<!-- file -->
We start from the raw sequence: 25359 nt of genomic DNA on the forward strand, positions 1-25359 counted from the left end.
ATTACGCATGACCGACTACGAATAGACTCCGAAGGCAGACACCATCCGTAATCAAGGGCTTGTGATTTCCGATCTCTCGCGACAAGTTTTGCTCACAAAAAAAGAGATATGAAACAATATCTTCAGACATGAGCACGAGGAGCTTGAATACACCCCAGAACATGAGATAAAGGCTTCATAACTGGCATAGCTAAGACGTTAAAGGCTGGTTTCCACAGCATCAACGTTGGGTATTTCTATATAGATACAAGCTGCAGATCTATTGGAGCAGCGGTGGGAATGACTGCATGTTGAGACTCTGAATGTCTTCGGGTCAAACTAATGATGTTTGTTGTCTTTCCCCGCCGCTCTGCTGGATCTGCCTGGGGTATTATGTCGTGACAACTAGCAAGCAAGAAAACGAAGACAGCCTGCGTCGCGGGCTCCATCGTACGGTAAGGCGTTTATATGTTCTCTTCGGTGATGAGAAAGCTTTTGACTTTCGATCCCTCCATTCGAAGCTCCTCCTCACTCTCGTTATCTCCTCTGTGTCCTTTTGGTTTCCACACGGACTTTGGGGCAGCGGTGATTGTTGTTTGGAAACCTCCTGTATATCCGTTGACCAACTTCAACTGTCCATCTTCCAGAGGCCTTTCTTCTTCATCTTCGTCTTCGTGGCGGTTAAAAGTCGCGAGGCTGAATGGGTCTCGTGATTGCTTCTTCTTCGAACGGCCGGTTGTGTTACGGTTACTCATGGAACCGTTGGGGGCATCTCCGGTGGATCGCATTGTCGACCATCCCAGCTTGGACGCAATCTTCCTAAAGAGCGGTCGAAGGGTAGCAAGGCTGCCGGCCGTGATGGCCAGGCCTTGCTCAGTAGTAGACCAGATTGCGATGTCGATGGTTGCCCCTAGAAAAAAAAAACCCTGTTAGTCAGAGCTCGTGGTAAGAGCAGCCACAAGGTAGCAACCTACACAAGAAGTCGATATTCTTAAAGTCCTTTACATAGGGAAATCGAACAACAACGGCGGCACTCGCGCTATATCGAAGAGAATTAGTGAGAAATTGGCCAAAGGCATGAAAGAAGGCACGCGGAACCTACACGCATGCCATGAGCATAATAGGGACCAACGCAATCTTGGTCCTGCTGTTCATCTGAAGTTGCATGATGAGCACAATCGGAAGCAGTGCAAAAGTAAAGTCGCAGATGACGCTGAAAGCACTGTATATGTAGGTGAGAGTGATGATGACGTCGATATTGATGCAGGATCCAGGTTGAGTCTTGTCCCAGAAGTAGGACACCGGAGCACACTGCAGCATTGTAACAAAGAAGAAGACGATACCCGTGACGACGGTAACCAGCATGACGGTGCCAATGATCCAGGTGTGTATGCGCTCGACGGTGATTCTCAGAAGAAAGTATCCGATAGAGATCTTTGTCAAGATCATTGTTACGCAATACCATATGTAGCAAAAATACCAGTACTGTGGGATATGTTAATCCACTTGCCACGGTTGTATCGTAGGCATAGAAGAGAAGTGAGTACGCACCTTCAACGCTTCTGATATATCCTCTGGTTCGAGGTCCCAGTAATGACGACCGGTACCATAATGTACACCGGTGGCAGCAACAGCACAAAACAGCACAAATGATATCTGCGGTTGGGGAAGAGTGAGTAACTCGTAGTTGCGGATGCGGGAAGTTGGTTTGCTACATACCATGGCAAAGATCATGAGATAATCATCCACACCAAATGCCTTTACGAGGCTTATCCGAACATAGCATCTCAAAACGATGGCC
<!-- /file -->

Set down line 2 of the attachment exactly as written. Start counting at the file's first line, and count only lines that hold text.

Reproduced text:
ATTACGCATGACCGACTACGAATAGACTCCGAAGGCAGACACCATCCGTAATCAAGGGCTTGTGATTTCCGATCTCTCGCGACAAGTTTTGCTCACAAAAAAAGAGATATGAAACAATATCTTCAGACATGAGCACGAGGAGCTTGAATACACCCCAGAACATGAGATAAAGGCTTCATAACTGGCATAGCTAAGACGTTAAAGGCTGGTTTCCACAGCATCAACGTTGGGTATTTCTATATAGATACAAGCTGCAGATCTATTGGAGCAGCGGTGGGAATGACTGCATGTTGAGACTCTGAATGTCTTCGGGTCAAACTAATGATGTTTGTTGTCTTTCCCCGCCGCTCTGCTGGATCTGCCTGGGGTATTATGTCGTGACAACTAGCAAGCAAGAAAACGAAGACAGCCTGCGTCGCGGGCTCCATCGTACGGTAAGGCGTTTATATGTTCTCTTCGGTGATGAGAAAGCTTTTGACTTTCGATCCCTCCATTCGAAGCTCCTCCTCACTCTCGTTATCTCCTCTGTGTCCTTTTGGTTTCCACACGGACTTTGGGGCAGCGGTGATTGTTGTTTGGAAACCTCCTGTATATCCGTTGACCAACTTCAACTGTCCATCTTCCAGAGGCCTTTCTTCTTCATCTTCGTCTTCGTGGCGGTTAAAAGTCGCGAGGCTGAATGGGTCTCGTGATTGCTTCTTCTTCGAACGGCCGGTTGTGTTACGGTTACTCATGGAACCGTTGGGGGCATCTCCGGTGGATCGCATTGTCGACCATCCCAGCTTGGACGCAATCTTCCTAAAGAGCGGTCGAAGGGTAGCAAGGCTGCCGGCCGTGATGGCCAGGCCTTGCTCAGTAGTAGACCAGATTGCGATGTCGATGGTTGCCCCTAGAAAAAAAAAACCCTGTTAGTCAGAGCTCGTGGTAAGAGCAGCCACAAGGTAGCAACCTACACAAGAAGTCGATATTCTTAAAGTCCTTTACATAGGGAAATCGAACAACAACGGCGGCACTCGCGCTATATCGAAGAGAATTAGTGAGAAATTGGCCAAAGGCATGAAAGAAGGCACGCGGAACCTACACGCATGCCATGAGCATAATAGGGACCAACGCAATCTTGGTCCTGCTGTTCATCTGAAGTTGCATGATGAGCACAATCGGAAGCAGTGCAAAAGTAAAGTCGCAGATGACGCTGAAAGCACTGTATATGTAGGTGAGAGTGATGATGACGTCGATATTGATGCAGGATCCAGGTTGAGTCTTGTCCCAGAAGTAGGACACCGGAGCACACTGCAGCATTGTAACAAAGAAGAAGACGATACCCGTGACGACGGTAACCAGCATGACGGTGCCAATGATCCAGGTGTGTATGCGCTCGACGGTGATTCTCAGAAGAAAGTATCCGATAGAGATCTTTGTCAAGATCATTGTTACGCAATACCATATGTAGCAAAAATACCAGTACTGTGGGATATGTTAATCCACTTGCCACGGTTGTATCGTAGGCATAGAAGAGAAGTGAGTACGCACCTTCAACGCTTCTGATATATCCTCTGGTTCGAGGTCCCAGTAATGACGACCGGTACCATAATGTACACCGGTGGCAGCAACAGCACAAAACAGCACAAATGATATCTGCGGTTGGGGAAGAGTGAGTAACTCGTAGTTGCGGATGCGGGAAGTTGGTTTGCTACATACCATGGCAAAGATCATGAGATAATCATCCACACCAAATGCCTTTACGAGGCTTATCCGAACATAGCATCTCAAAACGATGGCC